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Free MCLE Programs May 15 & 21

Wednesday, May 15, Noon to 1:00pm
Litigation Research with Westlaw
1 Hour Free Participatory MCLE, Presented by Jonathan Dorsey, Esq.,
Client Representative, Government, Thomson Reuters
An email address is required to receive the MCLE Certificate from Thomson

***Download Flyer Here***

Tuesday, May 21, Noon  to 1:30pm
Tips for Taking an Effective Deposition 
Presented by Richard Koskoff, Booth and Koskoff

ceb logoCo-sponsored with CEB
1.5 Hours 
free
 general participatory MCLE credit to those attending at the SF Law Library
***Download Flyer Here***

Watch the July 2018 Library Free Speech Special Event 

**Watch the Video Here**
Free Speech and the First Amendment:
Why do we give Nazis free speech
—and should we?

Presented by:
Erwin Chemerinsky, Dean and Jesse H. Choper Distinguished Professor of Law, Berkeley Law
Bernadette Meyler, Carla and Sheila Spaeth Professor of Law, Stanford Law
Justice Therese Stewart, California Court of Appeal, First Appellate District
Justice Jon Streeter, California Court of Appeal, First Appellate District
Moderator: Ben Feuer, Chairman, California Appellate Law Group LLP
Co-sponsored with The Bar Association of San Francisco

April Book Drive—Purchase a Book for the Library!

Books

Each month we will seek donors to purchase new titles for the Library. Here is the book Wish List for April:

The Trial Lawyer

The Trial Lawyer: What It Takes to Win, 2nd ed.
Written by David Berg
$99.95, Paperback, 2018
ISBN: 978-1-64105-110-1

The ABA is offering 25% off with promo code REVIEW19

 

Representing People with Mental Disabilities

Representing People with Mental Disabilities: A Practical Guide for Criminal Defense Lawyers
Edited by Elizabeth Kelley
$49.95, Paperback, 2018
ISBN: 978-1-64105-176-7

The ABA is offering 25% off with promo code REVIEW19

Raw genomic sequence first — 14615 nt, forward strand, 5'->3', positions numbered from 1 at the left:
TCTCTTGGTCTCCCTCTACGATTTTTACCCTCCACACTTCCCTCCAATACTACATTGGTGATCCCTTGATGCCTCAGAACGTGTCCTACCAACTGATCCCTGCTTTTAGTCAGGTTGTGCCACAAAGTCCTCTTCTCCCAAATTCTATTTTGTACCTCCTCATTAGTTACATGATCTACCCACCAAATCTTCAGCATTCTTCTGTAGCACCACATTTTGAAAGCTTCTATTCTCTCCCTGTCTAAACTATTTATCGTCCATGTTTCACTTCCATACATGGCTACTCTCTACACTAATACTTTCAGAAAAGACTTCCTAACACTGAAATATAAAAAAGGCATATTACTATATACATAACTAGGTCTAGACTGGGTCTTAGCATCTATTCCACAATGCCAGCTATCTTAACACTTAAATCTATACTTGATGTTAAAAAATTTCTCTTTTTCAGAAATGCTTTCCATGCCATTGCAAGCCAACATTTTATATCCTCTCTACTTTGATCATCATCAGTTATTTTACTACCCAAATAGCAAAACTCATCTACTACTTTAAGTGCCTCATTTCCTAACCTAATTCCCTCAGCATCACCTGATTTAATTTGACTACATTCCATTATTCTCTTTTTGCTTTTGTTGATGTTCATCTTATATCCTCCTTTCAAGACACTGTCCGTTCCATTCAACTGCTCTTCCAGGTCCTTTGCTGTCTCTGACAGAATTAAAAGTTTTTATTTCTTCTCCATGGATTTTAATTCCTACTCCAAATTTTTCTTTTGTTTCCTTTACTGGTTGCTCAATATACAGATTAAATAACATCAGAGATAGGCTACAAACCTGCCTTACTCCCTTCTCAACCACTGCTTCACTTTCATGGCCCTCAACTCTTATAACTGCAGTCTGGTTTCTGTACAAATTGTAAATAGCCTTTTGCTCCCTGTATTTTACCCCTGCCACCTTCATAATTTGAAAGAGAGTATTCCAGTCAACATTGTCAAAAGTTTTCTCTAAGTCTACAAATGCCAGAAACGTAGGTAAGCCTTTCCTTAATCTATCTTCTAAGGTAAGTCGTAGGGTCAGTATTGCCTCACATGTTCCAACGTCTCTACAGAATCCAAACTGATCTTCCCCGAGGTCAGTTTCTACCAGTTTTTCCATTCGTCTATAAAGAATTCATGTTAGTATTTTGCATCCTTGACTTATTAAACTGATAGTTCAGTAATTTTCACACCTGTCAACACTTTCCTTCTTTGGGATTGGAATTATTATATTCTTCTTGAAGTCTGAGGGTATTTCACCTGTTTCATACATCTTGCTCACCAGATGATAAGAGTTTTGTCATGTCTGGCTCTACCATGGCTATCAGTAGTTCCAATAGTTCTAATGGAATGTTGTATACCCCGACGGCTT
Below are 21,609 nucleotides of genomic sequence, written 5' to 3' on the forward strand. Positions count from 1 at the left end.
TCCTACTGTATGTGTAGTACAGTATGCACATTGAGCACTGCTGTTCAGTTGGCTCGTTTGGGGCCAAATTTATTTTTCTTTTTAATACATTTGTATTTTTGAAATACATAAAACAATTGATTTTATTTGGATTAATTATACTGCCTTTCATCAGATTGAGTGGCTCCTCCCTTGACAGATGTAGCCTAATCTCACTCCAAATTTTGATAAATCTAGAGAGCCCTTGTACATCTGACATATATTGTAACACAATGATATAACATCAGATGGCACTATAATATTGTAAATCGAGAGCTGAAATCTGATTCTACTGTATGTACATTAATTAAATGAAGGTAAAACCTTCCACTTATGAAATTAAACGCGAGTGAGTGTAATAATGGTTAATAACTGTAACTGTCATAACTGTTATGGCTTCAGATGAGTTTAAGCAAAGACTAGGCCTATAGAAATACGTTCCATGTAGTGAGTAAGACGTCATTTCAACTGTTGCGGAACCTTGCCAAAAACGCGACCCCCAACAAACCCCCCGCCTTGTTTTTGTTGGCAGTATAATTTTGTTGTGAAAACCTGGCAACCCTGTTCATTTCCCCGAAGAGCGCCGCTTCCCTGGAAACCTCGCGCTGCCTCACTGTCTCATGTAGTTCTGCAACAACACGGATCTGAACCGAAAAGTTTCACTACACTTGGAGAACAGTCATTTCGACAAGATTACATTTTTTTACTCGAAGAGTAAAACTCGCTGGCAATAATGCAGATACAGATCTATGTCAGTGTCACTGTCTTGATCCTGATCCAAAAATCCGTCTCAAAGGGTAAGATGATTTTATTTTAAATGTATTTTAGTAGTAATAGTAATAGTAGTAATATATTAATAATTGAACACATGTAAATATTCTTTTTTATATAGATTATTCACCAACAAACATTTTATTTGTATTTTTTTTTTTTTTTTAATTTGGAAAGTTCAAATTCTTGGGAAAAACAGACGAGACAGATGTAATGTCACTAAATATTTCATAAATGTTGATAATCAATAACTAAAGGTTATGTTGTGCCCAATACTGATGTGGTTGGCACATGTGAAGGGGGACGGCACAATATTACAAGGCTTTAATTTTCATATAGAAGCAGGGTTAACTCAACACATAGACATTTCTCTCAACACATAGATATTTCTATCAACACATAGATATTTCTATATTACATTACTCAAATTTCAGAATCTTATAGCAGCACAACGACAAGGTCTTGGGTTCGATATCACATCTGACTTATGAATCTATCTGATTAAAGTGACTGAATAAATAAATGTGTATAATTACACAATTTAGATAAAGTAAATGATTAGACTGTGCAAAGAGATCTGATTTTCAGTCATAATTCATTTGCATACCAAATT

Internet of Things

Internet of Things (IoT): Legal Issues, Policy, & Practical Strategies
Edited by Cynthia H. Cwik, Christopher A. Suarez, and Lucy L. Thomson
$89.95, Paperback, 2019
ISBN: 978-1-64105-364-8

 

Thank you to James Michel for generously donating John Lennon vs. The USA: The Inside Story of the Most Bitterly Contested and Influential Deportation Case in United States History, part of our August 2018 Book Drive.

Thank you to Althea Kippes for generously donating both books from our February Book Drive—California Animal Laws Handbook, 2019 and The Art of Fact Investigation.

Thank you to Brenna Moorhead for generously donating Dred Scott v. Sandford:
Opinions and Contemporary Commentary
, from our May 2018 Book Drive. 

Please take a look at our Book Drive page to see Wish List items from prior months. We are still wishing for these books!

To donate, please contact sflawlibrary@sfgov.org or call (415) 554-1791. We appreciate your contribution!

 

 

Resources for California
Fire Victims

A compilation of resources to help those affected by the California wildfires.

 

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E-Update Newsletter

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Visit Our New Blog:

Visit our new "sflawlibraryblog." Our blog will highlight library news, resources, and events.